EnigmaSoft Threat Scorecard
EnigmaSoft Threat Scorecards are assessment reports for different malware threats which have been collected and analyzed by our research team. EnigmaSoft Threat Scorecards evaluate and rank threats using several metrics including real-world and potential risk factors, trends, frequency, prevalence, and persistence. EnigmaSoft Threat Scorecards are updated regularly based on our research data and metrics and are useful for a wide range of computer users, from end users seeking solutions to remove malware from their systems to security experts analyzing threats.
EnigmaSoft Threat Scorecards display a variety of useful information, including:
Ranking: The ranking of a particular threat in EnigmaSoft’s Threat Database.
Severity Level: The determined severity level of an object, represented numerically, based on our risk modeling process and research, as explained in our Threat Assessment Criteria.
Infected Computers: The number of confirmed and suspected cases of a particular threat detected on infected computers as reported by SpyHunter.
See also Threat Assessment Criteria.
|Threat Level:||90 % (High)|
|First Seen:||October 26, 2012|
|Last Seen:||October 1, 2019|
There's a variant of the Zeus Trojan that has targeted banks and credit unions in the United States in October of 2012. This malware infection, known as the Gozi Trojan, has managed to steal sensitive data belonging to customers of important credit unions all around the United States. The Gozi Trojan attacks the targeted financial institutions' websites by inserting fields into the website in order to trick visitors into handing over their private information. The Gozi Trojan has affected at least thirty banks in the United States, often using fraudulent signatures in order to infiltrate secure networks. ESG security researchers have also observed the involvement of more than one hundred botnets in an effort to steal money using information stolen with the Gozi Trojan and transfer that money to offshore accounts. The criminals responsible for the Gozi Trojan and for these fraudulent wire transfers appear to be based in the Russian Federation, which is an outstanding country for harboring many criminals associated with high profile computer crimes.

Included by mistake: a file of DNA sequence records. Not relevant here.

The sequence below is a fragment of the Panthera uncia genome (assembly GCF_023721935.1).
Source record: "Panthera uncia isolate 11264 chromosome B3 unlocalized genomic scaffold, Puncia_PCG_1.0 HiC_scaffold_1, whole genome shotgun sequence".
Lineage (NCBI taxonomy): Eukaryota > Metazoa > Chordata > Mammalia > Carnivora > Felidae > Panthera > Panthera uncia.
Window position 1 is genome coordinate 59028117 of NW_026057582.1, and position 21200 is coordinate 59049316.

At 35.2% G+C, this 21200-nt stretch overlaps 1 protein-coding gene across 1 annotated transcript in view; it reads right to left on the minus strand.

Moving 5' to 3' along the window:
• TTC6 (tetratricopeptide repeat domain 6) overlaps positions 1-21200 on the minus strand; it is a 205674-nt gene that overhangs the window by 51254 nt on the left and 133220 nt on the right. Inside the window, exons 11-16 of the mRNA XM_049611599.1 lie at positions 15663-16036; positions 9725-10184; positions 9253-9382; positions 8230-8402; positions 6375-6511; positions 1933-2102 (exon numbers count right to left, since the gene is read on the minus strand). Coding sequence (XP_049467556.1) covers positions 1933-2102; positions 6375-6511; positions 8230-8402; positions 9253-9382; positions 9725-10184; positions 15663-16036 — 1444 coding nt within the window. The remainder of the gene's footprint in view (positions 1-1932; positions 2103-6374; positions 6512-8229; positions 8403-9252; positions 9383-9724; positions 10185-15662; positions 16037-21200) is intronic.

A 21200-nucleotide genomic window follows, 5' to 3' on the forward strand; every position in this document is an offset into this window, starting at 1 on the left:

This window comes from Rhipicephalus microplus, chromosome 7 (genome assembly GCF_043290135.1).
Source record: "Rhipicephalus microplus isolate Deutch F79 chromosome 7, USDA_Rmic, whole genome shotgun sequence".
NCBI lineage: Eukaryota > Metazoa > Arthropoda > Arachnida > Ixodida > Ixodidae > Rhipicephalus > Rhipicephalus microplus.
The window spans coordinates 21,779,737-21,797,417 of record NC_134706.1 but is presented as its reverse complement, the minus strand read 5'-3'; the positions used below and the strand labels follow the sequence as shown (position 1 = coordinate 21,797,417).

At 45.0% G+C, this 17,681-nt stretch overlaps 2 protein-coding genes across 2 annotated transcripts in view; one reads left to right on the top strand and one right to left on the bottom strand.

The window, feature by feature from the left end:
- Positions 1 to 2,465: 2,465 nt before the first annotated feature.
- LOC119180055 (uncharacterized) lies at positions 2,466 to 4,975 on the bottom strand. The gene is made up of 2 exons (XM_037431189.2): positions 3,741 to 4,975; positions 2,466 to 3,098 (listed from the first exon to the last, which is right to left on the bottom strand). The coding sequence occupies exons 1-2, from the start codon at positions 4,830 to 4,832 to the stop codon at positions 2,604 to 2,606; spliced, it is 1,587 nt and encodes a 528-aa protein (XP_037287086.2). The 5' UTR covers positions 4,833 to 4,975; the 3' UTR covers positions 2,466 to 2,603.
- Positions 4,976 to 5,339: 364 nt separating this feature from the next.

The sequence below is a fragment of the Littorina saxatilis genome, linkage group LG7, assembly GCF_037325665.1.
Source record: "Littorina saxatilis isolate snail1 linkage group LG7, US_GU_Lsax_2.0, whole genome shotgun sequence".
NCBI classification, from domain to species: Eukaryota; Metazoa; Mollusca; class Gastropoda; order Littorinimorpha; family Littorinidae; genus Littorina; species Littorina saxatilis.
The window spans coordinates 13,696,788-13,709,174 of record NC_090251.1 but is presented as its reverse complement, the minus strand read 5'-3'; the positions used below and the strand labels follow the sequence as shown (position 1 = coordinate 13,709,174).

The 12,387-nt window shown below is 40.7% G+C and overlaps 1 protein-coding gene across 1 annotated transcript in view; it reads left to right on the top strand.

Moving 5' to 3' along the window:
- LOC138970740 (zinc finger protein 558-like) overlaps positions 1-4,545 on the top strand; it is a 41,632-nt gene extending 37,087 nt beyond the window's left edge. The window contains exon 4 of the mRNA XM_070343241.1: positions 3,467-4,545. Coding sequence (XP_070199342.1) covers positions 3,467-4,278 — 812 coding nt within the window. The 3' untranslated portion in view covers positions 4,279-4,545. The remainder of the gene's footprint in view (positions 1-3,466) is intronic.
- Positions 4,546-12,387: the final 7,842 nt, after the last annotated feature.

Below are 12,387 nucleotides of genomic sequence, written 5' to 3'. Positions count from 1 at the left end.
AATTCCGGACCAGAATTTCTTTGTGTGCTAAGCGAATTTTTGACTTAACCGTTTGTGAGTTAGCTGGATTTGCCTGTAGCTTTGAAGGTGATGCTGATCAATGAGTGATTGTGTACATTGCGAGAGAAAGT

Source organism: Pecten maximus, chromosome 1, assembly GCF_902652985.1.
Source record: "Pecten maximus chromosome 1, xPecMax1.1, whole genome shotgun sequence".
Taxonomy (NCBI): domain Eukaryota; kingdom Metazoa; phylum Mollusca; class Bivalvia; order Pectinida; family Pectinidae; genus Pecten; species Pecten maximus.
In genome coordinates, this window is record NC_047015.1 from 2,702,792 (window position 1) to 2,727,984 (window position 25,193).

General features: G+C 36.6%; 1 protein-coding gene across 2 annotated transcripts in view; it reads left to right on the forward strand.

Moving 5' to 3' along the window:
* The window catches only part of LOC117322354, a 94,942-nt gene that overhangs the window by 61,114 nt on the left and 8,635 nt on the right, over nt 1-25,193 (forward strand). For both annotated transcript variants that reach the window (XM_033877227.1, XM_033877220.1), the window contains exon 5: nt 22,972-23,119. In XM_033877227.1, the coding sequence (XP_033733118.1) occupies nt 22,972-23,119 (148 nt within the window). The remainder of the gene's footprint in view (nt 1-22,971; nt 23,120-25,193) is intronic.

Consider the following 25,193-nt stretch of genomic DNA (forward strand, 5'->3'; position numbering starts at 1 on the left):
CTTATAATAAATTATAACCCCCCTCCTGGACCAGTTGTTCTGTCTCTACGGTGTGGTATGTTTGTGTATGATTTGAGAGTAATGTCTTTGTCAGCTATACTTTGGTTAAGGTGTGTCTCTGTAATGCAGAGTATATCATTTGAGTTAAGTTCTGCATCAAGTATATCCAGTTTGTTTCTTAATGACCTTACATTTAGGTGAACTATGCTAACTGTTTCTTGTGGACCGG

The Trojan Zeus, also called Zbot, is among the most notorious banking Trojans of all time. ESG security researchers have observed malware attacks associated with this threat happening on several countries. One of the factors that have influenced the spread of variants of this dangerous banking Trojan is that its code was released a few years ago, available to criminals on underground file sharing networks and websites. In the past, crafting a banking Trojan as sophisticated as the Zeus Trojan required expert computer knowledge and large amounts of time and money, but with the release of this malware code, it has allowed relatively low profile criminals to use this dangerous banking Trojan as a starting point for their own malware attacks. In fact, many computer users are calling attacks with this level of sophistication the 'new normal' due to the fact that banking Trojans like the Gozi Trojan use components of the Zeus Trojan to carry out sophisticated file stealing maneuvers.
Most Gozi Trojan attacks initiate with a social engineering approach. Like most Trojan infection, the Gozi Trojan requires the victims themselves to download and install this threat. Because of this, the Gozi Trojan is typically spread through spam email messages or bundled with other files, disguised as a harmless video codec or player download.
SpyHunter Detects & Remove Gozi Trojan
File System Details
Detections: The number of confirmed and suspected cases of a particular threat detected on infected computers as reported by SpyHunter.